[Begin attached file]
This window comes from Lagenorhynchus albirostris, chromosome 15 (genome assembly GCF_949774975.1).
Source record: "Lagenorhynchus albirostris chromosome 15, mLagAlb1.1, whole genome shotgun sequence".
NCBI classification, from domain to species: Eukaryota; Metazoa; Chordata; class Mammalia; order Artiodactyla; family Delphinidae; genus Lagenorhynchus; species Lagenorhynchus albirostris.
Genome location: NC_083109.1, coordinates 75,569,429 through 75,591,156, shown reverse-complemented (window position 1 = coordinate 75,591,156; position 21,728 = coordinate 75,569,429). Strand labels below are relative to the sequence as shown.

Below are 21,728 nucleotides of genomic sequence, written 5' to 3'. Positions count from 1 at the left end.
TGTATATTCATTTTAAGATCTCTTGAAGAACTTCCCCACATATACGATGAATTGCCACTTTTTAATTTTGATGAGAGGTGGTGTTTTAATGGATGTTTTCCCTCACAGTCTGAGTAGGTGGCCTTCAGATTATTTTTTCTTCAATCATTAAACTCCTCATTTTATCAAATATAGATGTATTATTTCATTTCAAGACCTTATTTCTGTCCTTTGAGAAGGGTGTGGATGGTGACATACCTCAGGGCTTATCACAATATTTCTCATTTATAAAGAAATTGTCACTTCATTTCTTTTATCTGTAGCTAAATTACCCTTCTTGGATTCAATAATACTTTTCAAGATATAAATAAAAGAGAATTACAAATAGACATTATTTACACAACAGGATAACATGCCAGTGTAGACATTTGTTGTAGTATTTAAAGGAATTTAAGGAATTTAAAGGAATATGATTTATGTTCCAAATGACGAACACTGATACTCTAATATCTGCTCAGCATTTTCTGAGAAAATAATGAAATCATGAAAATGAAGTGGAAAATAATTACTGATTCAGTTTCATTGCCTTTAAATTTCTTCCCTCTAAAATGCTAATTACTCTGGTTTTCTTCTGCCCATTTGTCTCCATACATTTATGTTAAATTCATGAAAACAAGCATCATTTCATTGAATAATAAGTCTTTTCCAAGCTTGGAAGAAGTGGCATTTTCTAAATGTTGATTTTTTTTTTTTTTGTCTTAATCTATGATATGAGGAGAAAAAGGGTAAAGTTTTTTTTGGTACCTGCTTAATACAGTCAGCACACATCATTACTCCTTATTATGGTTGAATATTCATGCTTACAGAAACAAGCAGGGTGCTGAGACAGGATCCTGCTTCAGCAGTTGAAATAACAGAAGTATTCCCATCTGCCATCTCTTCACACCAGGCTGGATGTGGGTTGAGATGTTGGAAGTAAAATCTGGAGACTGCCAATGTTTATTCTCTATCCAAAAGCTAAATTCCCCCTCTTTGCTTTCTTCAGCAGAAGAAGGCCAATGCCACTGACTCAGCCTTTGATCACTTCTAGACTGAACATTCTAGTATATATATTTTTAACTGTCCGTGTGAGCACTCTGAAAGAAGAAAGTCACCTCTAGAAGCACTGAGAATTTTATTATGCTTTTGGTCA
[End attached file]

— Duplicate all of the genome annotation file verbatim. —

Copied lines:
This window comes from Lagenorhynchus albirostris, chromosome 15 (genome assembly GCF_949774975.1).
Source record: "Lagenorhynchus albirostris chromosome 15, mLagAlb1.1, whole genome shotgun sequence".
NCBI classification, from domain to species: Eukaryota; Metazoa; Chordata; class Mammalia; order Artiodactyla; family Delphinidae; genus Lagenorhynchus; species Lagenorhynchus albirostris.
Genome location: NC_083109.1, coordinates 75,569,429 through 75,591,156, shown reverse-complemented (window position 1 = coordinate 75,591,156; position 21,728 = coordinate 75,569,429). Strand labels below are relative to the sequence as shown.

Below are 21,728 nucleotides of genomic sequence, written 5' to 3'. Positions count from 1 at the left end.
TGTATATTCATTTTAAGATCTCTTGAAGAACTTCCCCACATATACGATGAATTGCCACTTTTTAATTTTGATGAGAGGTGGTGTTTTAATGGATGTTTTCCCTCACAGTCTGAGTAGGTGGCCTTCAGATTATTTTTTCTTCAATCATTAAACTCCTCATTTTATCAAATATAGATGTATTATTTCATTTCAAGACCTTATTTCTGTCCTTTGAGAAGGGTGTGGATGGTGACATACCTCAGGGCTTATCACAATATTTCTCATTTATAAAGAAATTGTCACTTCATTTCTTTTATCTGTAGCTAAATTACCCTTCTTGGATTCAATAATACTTTTCAAGATATAAATAAAAGAGAATTACAAATAGACATTATTTACACAACAGGATAACATGCCAGTGTAGACATTTGTTGTAGTATTTAAAGGAATTTAAGGAATTTAAAGGAATATGATTTATGTTCCAAATGACGAACACTGATACTCTAATATCTGCTCAGCATTTTCTGAGAAAATAATGAAATCATGAAAATGAAGTGGAAAATAATTACTGATTCAGTTTCATTGCCTTTAAATTTCTTCCCTCTAAAATGCTAATTACTCTGGTTTTCTTCTGCCCATTTGTCTCCATACATTTATGTTAAATTCATGAAAACAAGCATCATTTCATTGAATAATAAGTCTTTTCCAAGCTTGGAAGAAGTGGCATTTTCTAAATGTTGATTTTTTTTTTTTTTGTCTTAATCTATGATATGAGGAGAAAAAGGGTAAAGTTTTTTTTGGTACCTGCTTAATACAGTCAGCACACATCATTACTCCTTATTATGGTTGAATATTCATGCTTACAGAAACAAGCAGGGTGCTGAGACAGGATCCTGCTTCAGCAGTTGAAATAACAGAAGTATTCCCATCTGCCATCTCTTCACACCAGGCTGGATGTGGGTTGAGATGTTGGAAGTAAAATCTGGAGACTGCCAATGTTTATTCTCTATCCAAAAGCTAAATTCCCCCTCTTTGCTTTCTTCAGCAGAAGAAGGCCAATGCCACTGACTCAGCCTTTGATCACTTCTAGACTGAACATTCTAGTATATATATTTTTAACTGTCCGTGTGAGCACTCTGAAAGAAGAAAGTCACCTCTAGAAGCACTGAGAATTTTATTATGCTTTTGGTCA